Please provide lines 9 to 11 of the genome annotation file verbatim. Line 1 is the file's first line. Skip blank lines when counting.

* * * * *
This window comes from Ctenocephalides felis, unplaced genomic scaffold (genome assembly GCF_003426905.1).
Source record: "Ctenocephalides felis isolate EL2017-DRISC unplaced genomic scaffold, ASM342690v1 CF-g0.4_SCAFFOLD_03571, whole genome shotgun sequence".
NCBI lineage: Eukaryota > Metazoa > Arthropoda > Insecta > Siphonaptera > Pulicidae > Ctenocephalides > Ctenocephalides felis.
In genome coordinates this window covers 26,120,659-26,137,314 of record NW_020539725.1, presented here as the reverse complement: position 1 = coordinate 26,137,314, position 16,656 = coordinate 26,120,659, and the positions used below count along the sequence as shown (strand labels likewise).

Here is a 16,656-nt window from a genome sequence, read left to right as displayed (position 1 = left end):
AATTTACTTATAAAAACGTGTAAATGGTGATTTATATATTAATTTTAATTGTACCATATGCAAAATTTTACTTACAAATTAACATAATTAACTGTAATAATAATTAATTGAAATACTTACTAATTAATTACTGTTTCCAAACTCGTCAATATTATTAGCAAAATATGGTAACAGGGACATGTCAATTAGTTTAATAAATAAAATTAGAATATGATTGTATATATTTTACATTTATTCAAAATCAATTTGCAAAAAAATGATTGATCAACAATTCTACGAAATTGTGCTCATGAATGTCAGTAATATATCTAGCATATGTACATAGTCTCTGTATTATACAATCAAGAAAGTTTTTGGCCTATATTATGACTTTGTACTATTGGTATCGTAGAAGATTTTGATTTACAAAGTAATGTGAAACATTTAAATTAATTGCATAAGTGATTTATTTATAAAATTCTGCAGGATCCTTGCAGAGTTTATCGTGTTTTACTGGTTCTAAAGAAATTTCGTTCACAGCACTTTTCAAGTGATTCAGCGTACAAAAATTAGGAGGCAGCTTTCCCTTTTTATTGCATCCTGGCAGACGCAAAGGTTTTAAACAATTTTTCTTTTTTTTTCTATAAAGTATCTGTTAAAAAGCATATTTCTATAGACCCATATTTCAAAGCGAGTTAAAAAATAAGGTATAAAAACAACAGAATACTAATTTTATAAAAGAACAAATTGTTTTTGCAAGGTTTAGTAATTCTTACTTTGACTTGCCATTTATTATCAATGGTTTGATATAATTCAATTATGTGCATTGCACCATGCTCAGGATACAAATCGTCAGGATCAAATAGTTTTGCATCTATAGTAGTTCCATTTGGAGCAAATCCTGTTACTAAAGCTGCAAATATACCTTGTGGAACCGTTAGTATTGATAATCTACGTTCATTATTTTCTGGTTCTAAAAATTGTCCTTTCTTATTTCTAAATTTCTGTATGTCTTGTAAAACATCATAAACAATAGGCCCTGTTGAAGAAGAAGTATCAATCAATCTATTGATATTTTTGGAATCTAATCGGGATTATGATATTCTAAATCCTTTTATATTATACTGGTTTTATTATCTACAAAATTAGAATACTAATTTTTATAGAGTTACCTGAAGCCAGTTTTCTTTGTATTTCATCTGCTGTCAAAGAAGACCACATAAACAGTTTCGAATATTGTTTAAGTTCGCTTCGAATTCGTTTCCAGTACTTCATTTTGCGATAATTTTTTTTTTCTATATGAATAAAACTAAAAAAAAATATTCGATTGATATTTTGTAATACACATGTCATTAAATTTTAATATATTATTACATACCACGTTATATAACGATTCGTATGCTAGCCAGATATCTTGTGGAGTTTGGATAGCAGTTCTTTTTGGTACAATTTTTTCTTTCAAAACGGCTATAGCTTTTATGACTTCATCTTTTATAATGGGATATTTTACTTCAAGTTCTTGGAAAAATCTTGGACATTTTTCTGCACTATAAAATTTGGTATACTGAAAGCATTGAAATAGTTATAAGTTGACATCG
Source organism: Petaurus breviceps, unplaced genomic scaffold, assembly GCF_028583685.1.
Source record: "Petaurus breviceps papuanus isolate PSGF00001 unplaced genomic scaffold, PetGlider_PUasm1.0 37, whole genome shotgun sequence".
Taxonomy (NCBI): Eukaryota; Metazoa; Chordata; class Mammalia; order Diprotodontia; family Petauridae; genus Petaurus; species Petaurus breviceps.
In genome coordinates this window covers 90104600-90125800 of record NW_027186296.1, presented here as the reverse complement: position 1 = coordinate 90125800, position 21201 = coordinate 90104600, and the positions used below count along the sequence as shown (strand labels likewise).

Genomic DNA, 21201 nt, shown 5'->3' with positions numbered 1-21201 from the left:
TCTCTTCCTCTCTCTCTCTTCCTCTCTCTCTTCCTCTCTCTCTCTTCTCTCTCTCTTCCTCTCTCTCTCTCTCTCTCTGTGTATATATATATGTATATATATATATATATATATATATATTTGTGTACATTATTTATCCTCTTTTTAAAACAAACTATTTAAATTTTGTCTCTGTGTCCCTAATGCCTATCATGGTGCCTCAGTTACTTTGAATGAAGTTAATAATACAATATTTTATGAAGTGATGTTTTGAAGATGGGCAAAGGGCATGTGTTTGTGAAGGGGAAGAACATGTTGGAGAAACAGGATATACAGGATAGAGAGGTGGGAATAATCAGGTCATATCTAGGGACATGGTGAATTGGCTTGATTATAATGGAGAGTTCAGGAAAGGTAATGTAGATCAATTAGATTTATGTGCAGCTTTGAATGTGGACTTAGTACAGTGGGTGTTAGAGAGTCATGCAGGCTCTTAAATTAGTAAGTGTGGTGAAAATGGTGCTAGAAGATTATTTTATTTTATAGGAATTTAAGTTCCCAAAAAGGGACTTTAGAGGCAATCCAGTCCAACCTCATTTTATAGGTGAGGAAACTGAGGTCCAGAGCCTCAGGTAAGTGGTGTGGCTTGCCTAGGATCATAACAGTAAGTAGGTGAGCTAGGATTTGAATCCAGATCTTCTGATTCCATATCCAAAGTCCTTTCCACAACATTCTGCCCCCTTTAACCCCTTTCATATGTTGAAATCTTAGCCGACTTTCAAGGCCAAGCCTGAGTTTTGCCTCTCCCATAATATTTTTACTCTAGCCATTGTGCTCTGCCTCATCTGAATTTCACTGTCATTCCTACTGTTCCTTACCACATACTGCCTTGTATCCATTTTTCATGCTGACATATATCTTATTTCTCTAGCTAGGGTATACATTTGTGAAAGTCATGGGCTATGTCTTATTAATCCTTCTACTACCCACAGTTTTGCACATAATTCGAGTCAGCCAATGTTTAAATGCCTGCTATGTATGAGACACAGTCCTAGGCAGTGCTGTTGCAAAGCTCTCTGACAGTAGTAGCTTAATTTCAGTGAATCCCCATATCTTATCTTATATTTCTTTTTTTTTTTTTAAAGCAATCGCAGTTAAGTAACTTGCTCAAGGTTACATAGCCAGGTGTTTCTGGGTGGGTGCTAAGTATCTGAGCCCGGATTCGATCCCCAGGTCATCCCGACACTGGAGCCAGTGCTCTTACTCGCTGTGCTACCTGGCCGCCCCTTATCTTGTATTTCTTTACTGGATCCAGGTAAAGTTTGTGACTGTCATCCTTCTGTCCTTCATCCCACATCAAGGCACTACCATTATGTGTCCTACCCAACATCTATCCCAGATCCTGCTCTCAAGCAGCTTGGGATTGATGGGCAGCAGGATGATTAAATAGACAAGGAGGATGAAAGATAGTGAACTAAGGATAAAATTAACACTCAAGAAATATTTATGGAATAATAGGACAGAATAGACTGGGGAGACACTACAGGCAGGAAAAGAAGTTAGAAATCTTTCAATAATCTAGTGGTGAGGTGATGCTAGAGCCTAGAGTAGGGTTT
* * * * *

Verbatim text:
Taxonomy (NCBI): Eukaryota; Metazoa; Chordata; class Mammalia; order Diprotodontia; family Petauridae; genus Petaurus; species Petaurus breviceps.
In genome coordinates this window covers 90104600-90125800 of record NW_027186296.1, presented here as the reverse complement: position 1 = coordinate 90125800, position 21201 = coordinate 90104600, and the positions used below count along the sequence as shown (strand labels likewise).

Genomic DNA, 21201 nt, shown 5'->3' with positions numbered 1-21201 from the left: